Jermaine Jones sees straight red for Schalke at Stuttgart

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Whatever chance Schalke had of coming back from their two-goal deficit ended the moment Jermaine Jones let the ground.

In the 73rd minute at Stuttgart on Saturday, Schalke was trailing 3-1 but had a man advantage. Gotuko Sakai had been sent off six minutes earlier, leaving Stuttgart to hold out with ten men.

What’s the one thing you don’t want to do with a man advantage? Even out the numbers, and although Jones’s supporters will say the Schalke midfield didn’t make contact with Ibrahima Traouré, this was just as dangerous a tackle as one that did catches a man:

[youtube http://www.youtube.com/watch?v=ilFyd-y0y_I]

It’s difficult to imagine a more careless challenge. You’re coming in from behind. Your leg is straight, and although it’s trying to play the ball, it’s off the ground. We’ve seen that challenge break ankles.

We talked about it on the site this spring, but tackles like that are a matter of personal respect. Surely Jones isn’t going out there trying to hurt people (else, there’d be a lot of injured Bundesliga players), but you have to have enough empathy for your opponent to say to yourself ‘No, those kind of challenges just aren’t worth it.’ It’s a matter of professionalism. It’s a matter of decency.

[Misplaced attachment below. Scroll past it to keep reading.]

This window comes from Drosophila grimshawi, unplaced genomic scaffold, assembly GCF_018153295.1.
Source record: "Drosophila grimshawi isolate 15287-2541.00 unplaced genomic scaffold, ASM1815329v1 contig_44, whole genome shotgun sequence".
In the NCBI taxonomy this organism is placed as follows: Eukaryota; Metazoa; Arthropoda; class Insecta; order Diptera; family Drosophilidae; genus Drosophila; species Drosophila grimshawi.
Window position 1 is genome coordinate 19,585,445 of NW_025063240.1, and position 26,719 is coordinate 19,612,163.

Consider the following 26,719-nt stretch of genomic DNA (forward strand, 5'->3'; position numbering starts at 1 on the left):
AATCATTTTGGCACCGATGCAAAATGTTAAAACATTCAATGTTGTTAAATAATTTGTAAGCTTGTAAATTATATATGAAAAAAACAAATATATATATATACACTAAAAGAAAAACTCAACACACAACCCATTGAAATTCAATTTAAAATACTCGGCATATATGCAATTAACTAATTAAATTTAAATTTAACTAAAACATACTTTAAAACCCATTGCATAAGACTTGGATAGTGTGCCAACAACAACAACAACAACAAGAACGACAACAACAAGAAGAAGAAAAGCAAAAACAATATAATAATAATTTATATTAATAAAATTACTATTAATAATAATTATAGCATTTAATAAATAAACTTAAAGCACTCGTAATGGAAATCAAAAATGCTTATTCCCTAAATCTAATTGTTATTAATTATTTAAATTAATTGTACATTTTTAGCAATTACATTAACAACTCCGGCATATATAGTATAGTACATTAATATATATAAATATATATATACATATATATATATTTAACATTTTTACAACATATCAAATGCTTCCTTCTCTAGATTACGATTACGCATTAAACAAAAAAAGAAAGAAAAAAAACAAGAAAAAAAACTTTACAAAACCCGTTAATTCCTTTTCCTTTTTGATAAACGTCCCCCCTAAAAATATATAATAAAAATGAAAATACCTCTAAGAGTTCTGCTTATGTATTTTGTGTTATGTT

And look at the area on the field where he makes the challenge. The leverage in that situation is minimal. From a prevention standpoint, Schalke’s probably no more likely to give up a goal if that pass is completed.

The idea that Jones would have had to make more contact to deserve a card defeats one of the purposes of the dangerous play rule (or, any rule). There is a preventative element to the rules. They’re there to not only codify punishments but also discourage the play.

Everything Jones did on that play was wrong. That he didn’t make contact with Traouré was out of his control the moment he leaves his feet. That Traouré’s survival instincts kicked is in not something that saves Jones. If anything, the fact that Jones drew out somebody’s primal need to withdraw from the play is more evidence of his culpability.

What makes this story more than just a normal red card is Jones’s history; or, perception, depending on how you want to phrase it. In the eyes of many who watch the U.S. men’s national team, Jones is overly aggressive, foul-prone, and he doesn’t make up for it in other facets of his game. Head coach Jurgen Klinsmann recently addressed the concerns.

Today, that side of his game came through. He made a very poor decision that left his team 10-on-10 while chasing a two-goal deficit. More importantly, he put another player’s health at the mercy of a split-second reflex.

Photo: Flamengo supporter tattoos club jersey on body

MAURÍCIO DOS ANJOS VIA VICE
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A supporter in Brazil has taken fandom to a whole new level with a piece of body art that shows his devotion to the club.

[ MORE: Prince-Wright’s Premier League picks ]

Maurício dos Anjos, a passionate Flamengo fan, has been a life-long supporter of the Rio de Janeiro-based club, and has the tattoo to prove it.

While it may look like body paint, Dos Anjos has a tattoo on the upper-half of his body depicting the Flamengo jersey, and it’s pretty awesome.

“People ask me if I don’t find it strange that I’m always wearing a Flamengo shirt. And I just don’t,” dos Anjos told VICE. “To me, it’s normal. But it doesn’t seem like anyone I talk to about it actually dislikes my tattoo.”

In total, Dos Anjos says the body work took over 90 hours and 30 sessions to complete the tattoo.

Has the perception of MLS really changed?